Pad up a Girl Child Initiative – a not-for-profit project undertaken by Chiamaka Enyia, a 24-year-old corps member serving in Ohaji-Egbema Local Government Area of Imo State has helped to provide sanitary pads for about 400 indigent girls in the Ohaji-Egbema community.
Findings by PUNCH HealthWise revealed that the initiative started by the corps member in 2019 has not only helped in the provision of free sanitary pads to many indigent girls from poor backgrounds but has helped in the education of young girls on menstrual hygiene.
Speaking with our correspondent, the corps member said her passion for educating and helping young girls from poor backgrounds about hygiene motivated her to start the Pad up a Girl Child Initiative when she was posted to the village.
Enyia who spoke with our correspondent in a telephone interview in commemoration of the 2022 World Menstrual Hygiene Day said she found out on getting to the village that many young indigent girls are unable to maintain good menstrual hygiene due to poverty, noting that the challenge is not limited to Imo State, but cuts across many other states in the country.
She disclosed that one of the girls assisted by Pad up a Girl Child Initiative – a 13-year-old girl, was using newspapers as a pad when menstruating.
“I know that as an undergraduate I didn’t always have access to a pad but her own story really shocked me.
“When we met her, she said she used to use newspapers so we gave her one carton of sanitary pads,” she said.
She disclosed that many girls in the community became dependent on her initiative for sanitary pads.
Enyia says while she is unhappy that she will not always be there to help girls in the community with sanitary pads because she was only in the vicinity for her compulsory one-year National service, she is happy that she was able to educate the girls on how to maintain ensure good menstrual health even if they are improvising with clothes.
“In our outreach, we educate them on how to use clothes in case we don’t return the next month, we educate them how to safely use old clothes to avoid infections.
“What we tell them is that If you use cloth as a pad, wash and sun dry it. Don’t hang it in your room. If the cloth is sun-dried, you will be able to kill the germs. That is how you can maintain some level of hygiene.
“This is because we know that no matter how we try, not every young lady can afford a sanitary pad.
“But if they are using a reusable cloth and they wash it properly and sundry it, it would help improve their menstrual hygiene,” she said.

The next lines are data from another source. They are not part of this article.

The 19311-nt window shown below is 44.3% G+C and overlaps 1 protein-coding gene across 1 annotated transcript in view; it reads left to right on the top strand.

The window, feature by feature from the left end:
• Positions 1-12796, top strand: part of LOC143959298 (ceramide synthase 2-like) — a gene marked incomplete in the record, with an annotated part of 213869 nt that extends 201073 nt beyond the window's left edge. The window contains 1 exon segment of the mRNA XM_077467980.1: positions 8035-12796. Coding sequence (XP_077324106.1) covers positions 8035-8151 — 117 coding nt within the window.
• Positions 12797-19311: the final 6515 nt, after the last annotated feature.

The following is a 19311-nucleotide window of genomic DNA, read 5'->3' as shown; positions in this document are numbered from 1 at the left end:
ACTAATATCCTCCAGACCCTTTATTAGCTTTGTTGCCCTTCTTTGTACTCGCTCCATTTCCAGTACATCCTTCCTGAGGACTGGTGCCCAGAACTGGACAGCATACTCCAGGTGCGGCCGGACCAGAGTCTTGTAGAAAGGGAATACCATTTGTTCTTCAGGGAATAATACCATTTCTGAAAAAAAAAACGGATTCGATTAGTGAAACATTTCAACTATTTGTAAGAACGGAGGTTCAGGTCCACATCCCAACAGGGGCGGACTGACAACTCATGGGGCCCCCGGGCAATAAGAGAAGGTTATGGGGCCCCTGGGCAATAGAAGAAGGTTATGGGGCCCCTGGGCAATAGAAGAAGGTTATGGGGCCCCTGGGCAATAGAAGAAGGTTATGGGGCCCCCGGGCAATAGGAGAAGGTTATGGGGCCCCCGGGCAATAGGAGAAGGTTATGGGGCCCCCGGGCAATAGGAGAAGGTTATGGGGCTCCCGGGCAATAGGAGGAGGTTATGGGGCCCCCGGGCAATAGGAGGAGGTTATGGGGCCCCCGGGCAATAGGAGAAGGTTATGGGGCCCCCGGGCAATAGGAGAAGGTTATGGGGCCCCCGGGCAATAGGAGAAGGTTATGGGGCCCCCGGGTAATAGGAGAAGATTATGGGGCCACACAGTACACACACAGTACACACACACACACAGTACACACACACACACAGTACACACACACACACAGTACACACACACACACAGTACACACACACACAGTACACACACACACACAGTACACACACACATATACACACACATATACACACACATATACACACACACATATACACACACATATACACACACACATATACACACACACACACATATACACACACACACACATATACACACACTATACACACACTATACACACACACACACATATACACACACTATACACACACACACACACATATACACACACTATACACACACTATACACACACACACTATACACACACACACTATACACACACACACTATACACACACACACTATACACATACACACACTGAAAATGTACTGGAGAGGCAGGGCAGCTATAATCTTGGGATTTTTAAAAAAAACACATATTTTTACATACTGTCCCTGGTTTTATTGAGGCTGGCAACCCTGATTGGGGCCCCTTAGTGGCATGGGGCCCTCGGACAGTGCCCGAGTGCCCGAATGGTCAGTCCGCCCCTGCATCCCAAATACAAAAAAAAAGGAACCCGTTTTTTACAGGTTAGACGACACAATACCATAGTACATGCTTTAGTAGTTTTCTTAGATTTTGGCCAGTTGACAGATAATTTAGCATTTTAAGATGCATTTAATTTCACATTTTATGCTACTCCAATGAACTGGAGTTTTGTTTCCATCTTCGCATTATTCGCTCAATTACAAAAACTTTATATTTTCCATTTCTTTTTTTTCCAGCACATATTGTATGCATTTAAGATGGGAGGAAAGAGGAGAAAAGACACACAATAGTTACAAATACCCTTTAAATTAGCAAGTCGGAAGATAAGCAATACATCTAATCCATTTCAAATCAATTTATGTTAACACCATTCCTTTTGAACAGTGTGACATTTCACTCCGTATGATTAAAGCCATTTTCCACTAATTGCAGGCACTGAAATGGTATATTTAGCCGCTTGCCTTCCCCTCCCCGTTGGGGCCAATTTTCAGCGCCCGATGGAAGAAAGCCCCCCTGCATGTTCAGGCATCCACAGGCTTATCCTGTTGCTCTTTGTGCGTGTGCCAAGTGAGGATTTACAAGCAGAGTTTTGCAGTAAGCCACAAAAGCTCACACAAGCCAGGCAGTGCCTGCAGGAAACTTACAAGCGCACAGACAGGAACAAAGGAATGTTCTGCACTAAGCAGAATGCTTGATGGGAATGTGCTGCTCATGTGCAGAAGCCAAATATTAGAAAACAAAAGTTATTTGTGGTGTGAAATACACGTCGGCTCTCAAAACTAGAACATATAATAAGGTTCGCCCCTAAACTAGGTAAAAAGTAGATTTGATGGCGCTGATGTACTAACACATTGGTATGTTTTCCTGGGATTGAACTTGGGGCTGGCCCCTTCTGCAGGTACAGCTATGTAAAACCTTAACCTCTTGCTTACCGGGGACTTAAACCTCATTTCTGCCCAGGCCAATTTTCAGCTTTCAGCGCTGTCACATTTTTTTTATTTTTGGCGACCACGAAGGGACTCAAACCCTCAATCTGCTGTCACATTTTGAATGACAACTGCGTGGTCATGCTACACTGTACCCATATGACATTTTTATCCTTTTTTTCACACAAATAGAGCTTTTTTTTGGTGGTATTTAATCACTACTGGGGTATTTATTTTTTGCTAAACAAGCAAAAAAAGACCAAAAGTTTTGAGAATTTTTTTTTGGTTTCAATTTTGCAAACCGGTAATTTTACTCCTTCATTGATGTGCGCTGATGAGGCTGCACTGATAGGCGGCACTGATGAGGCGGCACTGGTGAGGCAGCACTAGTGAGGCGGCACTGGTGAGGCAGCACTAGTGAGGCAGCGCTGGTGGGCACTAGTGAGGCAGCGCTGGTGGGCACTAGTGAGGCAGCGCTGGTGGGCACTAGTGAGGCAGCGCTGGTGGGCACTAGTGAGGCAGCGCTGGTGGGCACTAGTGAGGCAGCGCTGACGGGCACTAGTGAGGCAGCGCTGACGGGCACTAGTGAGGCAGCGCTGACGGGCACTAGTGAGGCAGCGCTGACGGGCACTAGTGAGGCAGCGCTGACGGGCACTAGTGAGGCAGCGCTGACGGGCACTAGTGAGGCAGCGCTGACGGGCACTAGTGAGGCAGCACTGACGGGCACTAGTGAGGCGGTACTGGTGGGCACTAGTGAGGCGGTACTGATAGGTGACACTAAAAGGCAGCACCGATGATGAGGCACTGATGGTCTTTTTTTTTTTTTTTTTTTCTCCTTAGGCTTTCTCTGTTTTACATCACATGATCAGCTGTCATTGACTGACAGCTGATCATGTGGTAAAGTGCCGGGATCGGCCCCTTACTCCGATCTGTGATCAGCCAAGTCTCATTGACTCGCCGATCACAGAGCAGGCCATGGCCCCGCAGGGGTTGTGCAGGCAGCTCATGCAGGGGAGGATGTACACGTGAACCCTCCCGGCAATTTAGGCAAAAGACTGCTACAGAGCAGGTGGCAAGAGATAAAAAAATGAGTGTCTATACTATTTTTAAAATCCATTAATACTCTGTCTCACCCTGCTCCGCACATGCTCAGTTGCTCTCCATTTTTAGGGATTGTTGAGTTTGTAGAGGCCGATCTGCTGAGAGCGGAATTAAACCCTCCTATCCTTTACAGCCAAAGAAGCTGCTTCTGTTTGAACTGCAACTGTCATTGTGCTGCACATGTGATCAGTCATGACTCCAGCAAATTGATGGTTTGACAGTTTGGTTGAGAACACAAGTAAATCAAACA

Enyia also stated that schools are not doing well with menstrual health education.
“My experience in the different schools I have visited has shown me that the teachers do not educate the young girls on menstrual hygiene. They have to do better.
“I know that not every girl can afford a pad. But, even if they are using old clothes, they should be educated on how to maintain the clothes? That is one of the issues.”
Speaking with our correspondent on how schools can help improve menstrual health education, Mrs. Kemisola Oyeniyi, a teacher at Obele Community School, Surulere, Lagos, schools can indeed play a good role in educating young girls about menstrual hygiene.
She, however, noted that poverty is the root cause of poor menstrual health for many young girls.
“Lack of money is a big deal because some of these students come to school without eating.
“So, for a child that has not eaten, how would such a child think of using money to buy a pad for menstruation. So, it is a big deal,” Mrs. Oyeniyi said
She adds, “We even buy and keep pads at the beginning of the term because we know that some of our students will need pads.
“This is because we know that not all the students can afford it and some might get stained while in school. Once they are stained like that, they won’t leave their seat no matter what.
“It’s on us to do the little we can. We use our own money to help them. I bought a cartoon this term but it is almost finished and some of them already know where it is so when they see their period, they know exactly what to do even when I’m not around.”
According to a 2021 study published in the medical journal, BMC Women’s Health, about 500 million women in the world lack access to menstrual products and hygiene facilities.
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